In the extracellular region, a loop (p.Asp882–Trp896) in the α-subunit is the primary interaction site with the β-subunit (13), where the side chain of p.Gln895 (α-subunit) forms hydrogen bonds with p.Arg182 (β-subunit) (Fig. 2B). The p.Gln895Pro mutation is therefore predicted to disrupt this interaction, possibly reducing the affinity between the α- and β-subunits. FoldX predicted the p.Gln895Pro mutation to cause a moderate free-energy change (2.33 ± 0.39 kcal mol−1) (Fig. 2F), which may affect subunit interactions.

In the transmembrane sections, the mutated regions p.Gly854–Phe857 and p.Tyr991–Arg995 of the α-subunit interact with the transmembrane α helix of the β-subunit (Fig. 2A). p.Phe857 (α-subunit) is a key residue in the interaction, mainly by making van der Waals contacts with p.Phe50, p.Thr53, p.Ile54, and p.Met57 (β-subunit) (Fig. 2C). Furthermore, the Cα atoms of p.Gly854 and p.Gly855 make van der Waals contacts with the side chains of p.Tyr984 and p.Phe912, respectively, within the α-subunit (Fig. 2C). p.Tyr984 also forms a hydrogen bond with p.Thr53 (β-subunit). The p.Phe856 is involved in a hydrophobic core of the α-subunit near K+ binding sites. Thus, the identified deletion mutations of p.Gly854–Phe856 and p.Phe857 in this study are predicted to destabilize protein folding and disrupt intersubunit interactions.

In the p.Tyr991–Arg995 region of the α-subunit, the side chain of p.Tyr991, whose conformation is maintained by a hydrogen bond with p.Gln846 and proximity to p.Ile994, makes van der Waals contacts with p.Phe38 and p.Phe42 (β-subunit) (Fig. 2D). The side chains of p.Asp992 and p.Glu993 form hydrogen bonds with the side chain of p.Arg995 and the backbone amide of p.Val934, respectively. Hence, the three identified mutations in the human α-subunit (the insertion of a His-Glu-Ile tripeptide between p.Ile994 and p.Arg995, the insertion of Phe-Ala-His-Leu-His-Leu into the position of the deleted p.Tyr991–Ile994 residues, and the deletion of p.Asp992) are predicted to destabilize protein folding and disrupt interactions between the α- and β-subunits.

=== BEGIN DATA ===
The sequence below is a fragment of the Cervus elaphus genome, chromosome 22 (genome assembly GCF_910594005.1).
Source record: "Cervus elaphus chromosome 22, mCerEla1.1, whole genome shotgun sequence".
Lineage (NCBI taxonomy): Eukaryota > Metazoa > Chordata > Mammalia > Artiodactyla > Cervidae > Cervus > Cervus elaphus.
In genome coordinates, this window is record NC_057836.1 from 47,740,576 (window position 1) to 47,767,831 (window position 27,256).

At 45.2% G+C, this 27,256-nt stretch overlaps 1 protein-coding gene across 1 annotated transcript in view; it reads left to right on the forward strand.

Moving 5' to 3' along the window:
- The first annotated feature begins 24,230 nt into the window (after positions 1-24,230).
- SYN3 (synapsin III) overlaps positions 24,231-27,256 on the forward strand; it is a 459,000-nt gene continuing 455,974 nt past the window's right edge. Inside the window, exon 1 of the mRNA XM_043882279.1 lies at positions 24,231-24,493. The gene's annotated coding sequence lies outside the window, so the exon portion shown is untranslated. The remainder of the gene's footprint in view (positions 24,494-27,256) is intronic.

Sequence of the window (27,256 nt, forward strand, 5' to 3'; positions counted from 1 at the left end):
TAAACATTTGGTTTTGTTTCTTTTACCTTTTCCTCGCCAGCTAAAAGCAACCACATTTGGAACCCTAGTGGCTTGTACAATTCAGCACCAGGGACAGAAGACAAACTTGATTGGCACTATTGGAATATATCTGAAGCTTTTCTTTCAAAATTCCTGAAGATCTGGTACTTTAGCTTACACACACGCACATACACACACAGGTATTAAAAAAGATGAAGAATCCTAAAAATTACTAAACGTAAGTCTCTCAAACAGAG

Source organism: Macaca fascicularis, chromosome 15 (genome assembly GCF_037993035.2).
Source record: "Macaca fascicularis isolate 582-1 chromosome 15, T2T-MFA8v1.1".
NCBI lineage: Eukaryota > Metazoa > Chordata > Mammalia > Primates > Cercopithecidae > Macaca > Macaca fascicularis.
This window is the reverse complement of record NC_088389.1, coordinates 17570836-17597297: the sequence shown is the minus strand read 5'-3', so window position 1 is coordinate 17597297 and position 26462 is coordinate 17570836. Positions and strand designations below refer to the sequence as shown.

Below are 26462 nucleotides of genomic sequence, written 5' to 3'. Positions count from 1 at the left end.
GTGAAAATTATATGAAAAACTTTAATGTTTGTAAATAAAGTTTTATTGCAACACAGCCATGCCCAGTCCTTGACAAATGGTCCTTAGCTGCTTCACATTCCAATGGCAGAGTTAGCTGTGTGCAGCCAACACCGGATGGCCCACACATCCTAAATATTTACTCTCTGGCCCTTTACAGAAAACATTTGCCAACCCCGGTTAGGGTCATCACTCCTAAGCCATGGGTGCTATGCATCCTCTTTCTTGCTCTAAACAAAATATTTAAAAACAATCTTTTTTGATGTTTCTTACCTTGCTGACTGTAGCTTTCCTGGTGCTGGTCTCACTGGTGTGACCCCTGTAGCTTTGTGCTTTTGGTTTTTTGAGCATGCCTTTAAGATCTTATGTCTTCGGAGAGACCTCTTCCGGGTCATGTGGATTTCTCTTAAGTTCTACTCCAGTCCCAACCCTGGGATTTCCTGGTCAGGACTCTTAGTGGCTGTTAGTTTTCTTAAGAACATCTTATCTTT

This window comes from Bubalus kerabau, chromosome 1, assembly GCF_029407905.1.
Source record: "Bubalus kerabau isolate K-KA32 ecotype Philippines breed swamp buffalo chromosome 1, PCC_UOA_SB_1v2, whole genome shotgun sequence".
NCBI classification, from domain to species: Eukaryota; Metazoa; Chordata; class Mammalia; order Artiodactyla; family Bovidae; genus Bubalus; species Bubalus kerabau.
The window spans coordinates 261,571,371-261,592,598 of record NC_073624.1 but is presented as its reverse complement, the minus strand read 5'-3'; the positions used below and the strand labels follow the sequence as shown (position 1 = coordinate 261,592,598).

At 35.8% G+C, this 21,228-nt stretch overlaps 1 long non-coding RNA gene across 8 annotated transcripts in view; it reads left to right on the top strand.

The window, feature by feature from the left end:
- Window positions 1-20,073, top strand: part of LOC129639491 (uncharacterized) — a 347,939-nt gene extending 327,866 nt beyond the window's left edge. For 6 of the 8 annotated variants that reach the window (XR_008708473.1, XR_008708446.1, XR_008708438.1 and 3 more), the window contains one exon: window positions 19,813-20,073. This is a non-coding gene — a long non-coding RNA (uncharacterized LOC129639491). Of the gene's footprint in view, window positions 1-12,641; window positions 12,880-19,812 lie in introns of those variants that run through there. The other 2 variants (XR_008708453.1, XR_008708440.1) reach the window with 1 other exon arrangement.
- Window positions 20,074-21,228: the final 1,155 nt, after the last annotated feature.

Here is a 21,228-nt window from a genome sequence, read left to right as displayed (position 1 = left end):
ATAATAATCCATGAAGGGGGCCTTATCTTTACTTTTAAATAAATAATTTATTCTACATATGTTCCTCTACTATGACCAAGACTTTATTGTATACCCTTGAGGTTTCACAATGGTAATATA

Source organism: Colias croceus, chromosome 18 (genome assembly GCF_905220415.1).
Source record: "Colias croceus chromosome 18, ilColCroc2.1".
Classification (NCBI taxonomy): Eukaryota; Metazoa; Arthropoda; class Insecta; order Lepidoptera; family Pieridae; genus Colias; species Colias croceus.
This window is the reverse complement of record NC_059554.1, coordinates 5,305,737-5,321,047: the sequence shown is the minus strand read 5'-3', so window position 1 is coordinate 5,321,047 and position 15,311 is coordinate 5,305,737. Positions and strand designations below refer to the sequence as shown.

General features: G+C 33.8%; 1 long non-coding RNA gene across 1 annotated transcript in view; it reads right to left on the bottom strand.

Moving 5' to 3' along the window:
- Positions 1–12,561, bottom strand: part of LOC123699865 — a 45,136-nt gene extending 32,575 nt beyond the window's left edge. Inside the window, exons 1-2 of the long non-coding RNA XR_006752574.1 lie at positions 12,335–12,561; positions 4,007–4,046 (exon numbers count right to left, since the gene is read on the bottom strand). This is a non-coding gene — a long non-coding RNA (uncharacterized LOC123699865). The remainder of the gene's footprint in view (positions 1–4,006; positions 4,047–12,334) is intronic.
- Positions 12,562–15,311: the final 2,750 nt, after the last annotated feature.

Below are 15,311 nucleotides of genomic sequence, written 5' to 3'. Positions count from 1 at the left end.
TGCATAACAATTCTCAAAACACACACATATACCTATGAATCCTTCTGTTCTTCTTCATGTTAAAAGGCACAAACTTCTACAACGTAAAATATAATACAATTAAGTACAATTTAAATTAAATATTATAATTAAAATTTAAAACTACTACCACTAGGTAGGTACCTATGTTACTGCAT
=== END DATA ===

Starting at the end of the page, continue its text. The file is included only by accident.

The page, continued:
During the reaction cycle, Na+/K+ ATPase is autophosphorylated by ATP at p.Asp366 in the highly conserved Asp-Lys-Thr-Gly-Thr motif (16). The p.Cys596, which is close to the phosphorylation site, is involved in a hydrophobic core with many residues (p.Ile363, p.Ala599, p.Ile601, p.Val603, p.Phe745, p.Ile748, p.Val749, and p.Val752) (Fig. 2E). Thus, the p.Cys596Tyr mutation likely destabilizes protein folding and may impair catalytic activity via a structural modulation of the phosphorylation site. The FoldX-calculated free-energy change (7.88 ± 1.89 kcal mol−1) caused by the p.Cys596Tyr variant is enough to explain the destabilization of the Na+/K+ ATPase complex (Fig. 2F).

Different variant distributions between AHC, RDP, CAPOS, other phenotypes, and polymicrogyria

The distribution patterns of variants for AHC, RDP, and CAPOS are similar in that they cluster within or near transmembrane domains or are located in cytoplasmic N- or P-domains, with occasional overlaps (Figs. 2A and 3A). Functionally, these variants disrupt either Na+/K+ ion binding at/near the transmembrane domain or ATP binding and subsequent phosphorylation at cytoplasmic N- or P-domains (10). Their expression may be unstable, or they may have stable expression with reduced ATPase activity (4). The CAPOS-associated p.Glu818Lys variant affects Na+/K+ ion binding and turnover rates for ATP hydrolysis and pump currents (17). In contrast, the polymicrogyria-associated variants seemed to accumulate at the β-subunit–binding site of the α-subunit, remote from ion-binding sites (10), where AHC-, RDP-, or CAPOS-associated variants rarely exist.